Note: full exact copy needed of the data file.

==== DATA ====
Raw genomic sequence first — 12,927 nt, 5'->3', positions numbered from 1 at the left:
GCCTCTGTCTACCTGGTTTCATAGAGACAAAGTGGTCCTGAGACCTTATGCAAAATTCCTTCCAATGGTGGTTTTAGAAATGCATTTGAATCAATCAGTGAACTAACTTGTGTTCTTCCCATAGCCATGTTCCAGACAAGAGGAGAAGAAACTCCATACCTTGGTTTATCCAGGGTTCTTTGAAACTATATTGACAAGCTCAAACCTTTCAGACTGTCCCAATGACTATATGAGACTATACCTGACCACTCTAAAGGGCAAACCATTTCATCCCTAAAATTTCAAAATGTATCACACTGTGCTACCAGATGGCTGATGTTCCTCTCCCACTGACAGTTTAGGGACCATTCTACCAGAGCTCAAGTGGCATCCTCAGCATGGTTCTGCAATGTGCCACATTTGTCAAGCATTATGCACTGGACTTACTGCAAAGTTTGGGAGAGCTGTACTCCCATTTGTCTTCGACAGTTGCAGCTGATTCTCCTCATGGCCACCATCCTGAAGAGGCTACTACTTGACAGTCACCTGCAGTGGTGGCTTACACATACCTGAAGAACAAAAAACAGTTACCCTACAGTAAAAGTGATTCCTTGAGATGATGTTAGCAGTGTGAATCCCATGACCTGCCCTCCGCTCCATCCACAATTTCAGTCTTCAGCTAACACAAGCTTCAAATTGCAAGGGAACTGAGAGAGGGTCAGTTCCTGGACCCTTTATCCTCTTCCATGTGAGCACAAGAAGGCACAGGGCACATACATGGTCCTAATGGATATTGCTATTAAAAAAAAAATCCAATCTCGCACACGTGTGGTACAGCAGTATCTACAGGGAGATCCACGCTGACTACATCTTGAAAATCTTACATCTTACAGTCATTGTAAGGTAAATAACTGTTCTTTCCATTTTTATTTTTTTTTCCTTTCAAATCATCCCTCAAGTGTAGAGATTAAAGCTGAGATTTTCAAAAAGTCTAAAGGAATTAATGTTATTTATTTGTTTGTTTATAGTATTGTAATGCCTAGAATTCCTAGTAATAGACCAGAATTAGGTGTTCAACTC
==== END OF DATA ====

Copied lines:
Raw genomic sequence first — 12,927 nt, 5'->3', positions numbered from 1 at the left:
GCCTCTGTCTACCTGGTTTCATAGAGACAAAGTGGTCCTGAGACCTTATGCAAAATTCCTTCCAATGGTGGTTTTAGAAATGCATTTGAATCAATCAGTGAACTAACTTGTGTTCTTCCCATAGCCATGTTCCAGACAAGAGGAGAAGAAACTCCATACCTTGGTTTATCCAGGGTTCTTTGAAACTATATTGACAAGCTCAAACCTTTCAGACTGTCCCAATGACTATATGAGACTATACCTGACCACTCTAAAGGGCAAACCATTTCATCCCTAAAATTTCAAAATGTATCACACTGTGCTACCAGATGGCTGATGTTCCTCTCCCACTGACAGTTTAGGGACCATTCTACCAGAGCTCAAGTGGCATCCTCAGCATGGTTCTGCAATGTGCCACATTTGTCAAGCATTATGCACTGGACTTACTGCAAAGTTTGGGAGAGCTGTACTCCCATTTGTCTTCGACAGTTGCAGCTGATTCTCCTCATGGCCACCATCCTGAAGAGGCTACTACTTGACAGTCACCTGCAGTGGTGGCTTACACATACCTGAAGAACAAAAAACAGTTACCCTACAGTAAAAGTGATTCCTTGAGATGATGTTAGCAGTGTGAATCCCATGACCTGCCCTCCGCTCCATCCACAATTTCAGTCTTCAGCTAACACAAGCTTCAAATTGCAAGGGAACTGAGAGAGGGTCAGTTCCTGGACCCTTTATCCTCTTCCATGTGAGCACAAGAAGGCACAGGGCACATACATGGTCCTAATGGATATTGCTATTAAAAAAAAAATCCAATCTCGCACACGTGTGGTACAGCAGTATCTACAGGGAGATCCACGCTGACTACATCTTGAAAATCTTACATCTTACAGTCATTGTAAGGTAAATAACTGTTCTTTCCATTTTTATTTTTTTTTCCTTTCAAATCATCCCTCAAGTGTAGAGATTAAAGCTGAGATTTTCAAAAAGTCTAAAGGAATTAATGTTATTTATTTGTTTGTTTATAGTATTGTAATGCCTAGAATTCCTAGTAATAGACCAGAATTAGGTGTTCAACTC